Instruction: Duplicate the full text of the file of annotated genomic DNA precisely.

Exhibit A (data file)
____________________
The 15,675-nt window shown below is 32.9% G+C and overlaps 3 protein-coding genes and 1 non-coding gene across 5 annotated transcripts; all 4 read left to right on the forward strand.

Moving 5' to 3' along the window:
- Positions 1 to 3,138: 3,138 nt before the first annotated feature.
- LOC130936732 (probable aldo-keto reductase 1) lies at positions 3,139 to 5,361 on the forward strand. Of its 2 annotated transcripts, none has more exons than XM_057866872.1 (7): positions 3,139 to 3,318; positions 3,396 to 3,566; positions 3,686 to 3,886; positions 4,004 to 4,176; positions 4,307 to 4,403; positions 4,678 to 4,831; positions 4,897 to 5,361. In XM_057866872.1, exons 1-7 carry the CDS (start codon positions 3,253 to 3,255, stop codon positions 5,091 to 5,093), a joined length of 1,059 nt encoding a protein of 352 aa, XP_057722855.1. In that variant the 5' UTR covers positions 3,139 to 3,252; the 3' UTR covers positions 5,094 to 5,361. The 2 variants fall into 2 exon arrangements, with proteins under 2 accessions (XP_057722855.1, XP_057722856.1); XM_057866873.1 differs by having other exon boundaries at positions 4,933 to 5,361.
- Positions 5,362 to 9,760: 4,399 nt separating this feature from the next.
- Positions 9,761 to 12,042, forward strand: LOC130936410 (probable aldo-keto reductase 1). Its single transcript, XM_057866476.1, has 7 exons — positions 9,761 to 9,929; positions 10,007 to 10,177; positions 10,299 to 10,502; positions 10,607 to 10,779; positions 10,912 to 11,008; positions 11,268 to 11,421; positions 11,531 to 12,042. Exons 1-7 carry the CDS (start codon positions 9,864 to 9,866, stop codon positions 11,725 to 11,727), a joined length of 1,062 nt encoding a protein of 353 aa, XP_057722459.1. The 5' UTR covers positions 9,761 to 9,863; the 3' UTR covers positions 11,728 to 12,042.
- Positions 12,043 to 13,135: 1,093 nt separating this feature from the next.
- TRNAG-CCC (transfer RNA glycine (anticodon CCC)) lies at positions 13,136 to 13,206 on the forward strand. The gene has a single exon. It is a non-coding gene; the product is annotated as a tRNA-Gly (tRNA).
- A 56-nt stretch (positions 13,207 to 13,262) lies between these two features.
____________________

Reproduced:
The 15,675-nt window shown below is 32.9% G+C and overlaps 3 protein-coding genes and 1 non-coding gene across 5 annotated transcripts; all 4 read left to right on the forward strand.

Moving 5' to 3' along the window:
- Positions 1 to 3,138: 3,138 nt before the first annotated feature.
- LOC130936732 (probable aldo-keto reductase 1) lies at positions 3,139 to 5,361 on the forward strand. Of its 2 annotated transcripts, none has more exons than XM_057866872.1 (7): positions 3,139 to 3,318; positions 3,396 to 3,566; positions 3,686 to 3,886; positions 4,004 to 4,176; positions 4,307 to 4,403; positions 4,678 to 4,831; positions 4,897 to 5,361. In XM_057866872.1, exons 1-7 carry the CDS (start codon positions 3,253 to 3,255, stop codon positions 5,091 to 5,093), a joined length of 1,059 nt encoding a protein of 352 aa, XP_057722855.1. In that variant the 5' UTR covers positions 3,139 to 3,252; the 3' UTR covers positions 5,094 to 5,361. The 2 variants fall into 2 exon arrangements, with proteins under 2 accessions (XP_057722855.1, XP_057722856.1); XM_057866873.1 differs by having other exon boundaries at positions 4,933 to 5,361.
- Positions 5,362 to 9,760: 4,399 nt separating this feature from the next.
- Positions 9,761 to 12,042, forward strand: LOC130936410 (probable aldo-keto reductase 1). Its single transcript, XM_057866476.1, has 7 exons — positions 9,761 to 9,929; positions 10,007 to 10,177; positions 10,299 to 10,502; positions 10,607 to 10,779; positions 10,912 to 11,008; positions 11,268 to 11,421; positions 11,531 to 12,042. Exons 1-7 carry the CDS (start codon positions 9,864 to 9,866, stop codon positions 11,725 to 11,727), a joined length of 1,062 nt encoding a protein of 353 aa, XP_057722459.1. The 5' UTR covers positions 9,761 to 9,863; the 3' UTR covers positions 11,728 to 12,042.
- Positions 12,043 to 13,135: 1,093 nt separating this feature from the next.
- TRNAG-CCC (transfer RNA glycine (anticodon CCC)) lies at positions 13,136 to 13,206 on the forward strand. The gene has a single exon. It is a non-coding gene; the product is annotated as a tRNA-Gly (tRNA).
- A 56-nt stretch (positions 13,207 to 13,262) lies between these two features.